Keith Parker argued that, "The poll clearly shows that public opinion has not only recovered from last summer’s dip but it has also resumed its gradual year-on year improvement. The 50% support figure for new build is the highest it has ever been." [10]

However, Professor Nick Pidgeon, Director of the Understanding Risk Programme, Cardiff University, giving evidence to the House of Commons Science and Technology Select Committee argues that “a large proportion of recent support” for nuclear power “remain[s] conditional - a 'reluctant acceptance' at best" and added that "while many more in Britain have indeed come to support nuclear power over the past decade they do so while viewing it only as a 'devil's bargain', a choice of last resort in the face of the threat of climate change”. [11]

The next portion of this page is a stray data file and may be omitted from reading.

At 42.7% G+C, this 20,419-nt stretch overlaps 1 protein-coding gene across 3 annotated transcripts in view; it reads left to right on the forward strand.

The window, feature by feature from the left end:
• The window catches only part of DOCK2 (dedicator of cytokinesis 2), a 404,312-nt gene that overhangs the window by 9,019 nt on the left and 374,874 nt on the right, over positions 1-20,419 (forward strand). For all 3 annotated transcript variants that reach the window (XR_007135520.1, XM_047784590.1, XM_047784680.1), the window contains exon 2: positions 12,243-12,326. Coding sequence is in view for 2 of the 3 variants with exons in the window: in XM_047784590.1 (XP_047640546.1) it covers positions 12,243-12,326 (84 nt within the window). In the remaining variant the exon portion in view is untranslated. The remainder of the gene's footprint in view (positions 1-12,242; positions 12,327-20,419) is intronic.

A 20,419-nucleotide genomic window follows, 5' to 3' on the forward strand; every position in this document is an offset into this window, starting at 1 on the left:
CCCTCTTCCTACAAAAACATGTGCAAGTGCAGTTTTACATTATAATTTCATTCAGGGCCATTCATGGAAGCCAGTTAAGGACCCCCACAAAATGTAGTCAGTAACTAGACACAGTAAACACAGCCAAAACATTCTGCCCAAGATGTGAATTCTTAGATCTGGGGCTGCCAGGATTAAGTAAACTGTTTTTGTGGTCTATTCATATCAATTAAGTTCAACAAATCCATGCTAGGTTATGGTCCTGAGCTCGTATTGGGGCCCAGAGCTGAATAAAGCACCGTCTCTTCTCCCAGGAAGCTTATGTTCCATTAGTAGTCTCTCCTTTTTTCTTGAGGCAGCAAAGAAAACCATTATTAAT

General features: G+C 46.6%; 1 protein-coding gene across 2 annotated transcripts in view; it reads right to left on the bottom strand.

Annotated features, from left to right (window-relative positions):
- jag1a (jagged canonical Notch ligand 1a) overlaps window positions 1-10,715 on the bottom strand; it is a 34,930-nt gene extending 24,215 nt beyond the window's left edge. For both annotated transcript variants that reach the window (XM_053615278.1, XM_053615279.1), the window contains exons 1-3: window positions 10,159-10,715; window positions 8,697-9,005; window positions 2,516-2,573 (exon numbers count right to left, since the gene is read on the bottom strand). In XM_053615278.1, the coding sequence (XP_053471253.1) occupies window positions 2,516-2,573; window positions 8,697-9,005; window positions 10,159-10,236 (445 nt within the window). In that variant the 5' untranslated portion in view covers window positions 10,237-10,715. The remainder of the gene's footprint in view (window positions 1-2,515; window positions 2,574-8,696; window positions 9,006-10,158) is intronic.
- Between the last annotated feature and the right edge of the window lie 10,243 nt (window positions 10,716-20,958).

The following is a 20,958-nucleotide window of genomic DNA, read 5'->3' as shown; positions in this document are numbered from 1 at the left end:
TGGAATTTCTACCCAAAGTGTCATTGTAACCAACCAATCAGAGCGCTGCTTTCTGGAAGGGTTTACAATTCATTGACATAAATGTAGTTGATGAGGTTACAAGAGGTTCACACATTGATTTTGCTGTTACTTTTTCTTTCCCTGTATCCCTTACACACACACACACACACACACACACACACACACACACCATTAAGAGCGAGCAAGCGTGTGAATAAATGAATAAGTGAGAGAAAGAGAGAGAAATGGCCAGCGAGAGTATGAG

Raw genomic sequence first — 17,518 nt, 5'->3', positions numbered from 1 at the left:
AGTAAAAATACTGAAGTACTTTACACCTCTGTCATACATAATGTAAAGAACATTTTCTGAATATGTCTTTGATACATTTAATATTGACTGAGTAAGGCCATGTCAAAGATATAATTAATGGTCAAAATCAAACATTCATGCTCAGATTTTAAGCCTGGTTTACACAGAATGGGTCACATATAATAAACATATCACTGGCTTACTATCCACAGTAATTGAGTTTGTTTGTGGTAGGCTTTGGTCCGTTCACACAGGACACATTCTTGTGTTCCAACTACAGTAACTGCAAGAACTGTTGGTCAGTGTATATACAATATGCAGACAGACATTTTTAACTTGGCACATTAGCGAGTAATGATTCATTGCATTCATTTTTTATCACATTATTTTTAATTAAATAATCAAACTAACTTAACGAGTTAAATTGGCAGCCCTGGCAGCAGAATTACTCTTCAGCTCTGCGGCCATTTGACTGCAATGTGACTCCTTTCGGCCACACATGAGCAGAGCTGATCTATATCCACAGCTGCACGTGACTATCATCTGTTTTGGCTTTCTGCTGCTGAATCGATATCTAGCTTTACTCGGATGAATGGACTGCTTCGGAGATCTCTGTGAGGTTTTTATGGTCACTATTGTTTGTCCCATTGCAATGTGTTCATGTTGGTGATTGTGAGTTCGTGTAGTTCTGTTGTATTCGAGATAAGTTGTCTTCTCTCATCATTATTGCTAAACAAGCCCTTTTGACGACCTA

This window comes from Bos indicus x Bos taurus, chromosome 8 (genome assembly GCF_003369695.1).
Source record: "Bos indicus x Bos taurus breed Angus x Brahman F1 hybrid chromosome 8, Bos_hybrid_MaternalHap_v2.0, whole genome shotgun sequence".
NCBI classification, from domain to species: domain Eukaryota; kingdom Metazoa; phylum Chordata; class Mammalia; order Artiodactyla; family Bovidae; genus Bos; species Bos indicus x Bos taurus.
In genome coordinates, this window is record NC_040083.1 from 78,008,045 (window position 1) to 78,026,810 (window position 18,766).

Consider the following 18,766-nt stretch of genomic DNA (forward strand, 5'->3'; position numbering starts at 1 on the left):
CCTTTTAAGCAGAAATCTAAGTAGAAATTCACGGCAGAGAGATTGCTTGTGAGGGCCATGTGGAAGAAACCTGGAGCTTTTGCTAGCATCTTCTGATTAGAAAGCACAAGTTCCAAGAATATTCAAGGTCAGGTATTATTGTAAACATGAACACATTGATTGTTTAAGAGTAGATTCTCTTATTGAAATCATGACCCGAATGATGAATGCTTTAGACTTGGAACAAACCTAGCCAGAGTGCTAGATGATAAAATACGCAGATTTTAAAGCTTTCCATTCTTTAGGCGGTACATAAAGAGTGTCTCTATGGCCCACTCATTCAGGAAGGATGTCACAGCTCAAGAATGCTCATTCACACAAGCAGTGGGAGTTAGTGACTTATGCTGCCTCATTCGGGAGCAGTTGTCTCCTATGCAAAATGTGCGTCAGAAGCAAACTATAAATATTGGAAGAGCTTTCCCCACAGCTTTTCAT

Nuclear revolving door

In mid-June 2011, the former Secretary of State for Energy, John Hutton, became the Chair of the NIA.

The NIA’s chief executive Keith Parker said, “We are at a key point for the development of the UK’s nuclear industry and we are delighted to welcome John Hutton as our chairman. In the wake of the events in Japan we must continue to move forward with confidence and credibility - and help the UK meet it’s security of supply and climate change goals. John Hutton is recognised internationally and he is the ideal person to lead the industry forward.” [12]

Labour government commends NIA for low carbon message

At the 2010 Energy Choices conference, the then Energy Minister Lord Hunt said: “I must commend the work of the NIA in helping to get the positive message across that nuclear is an essential part of a low carbon future for the UK.” [13]


Former personnel


NIA Members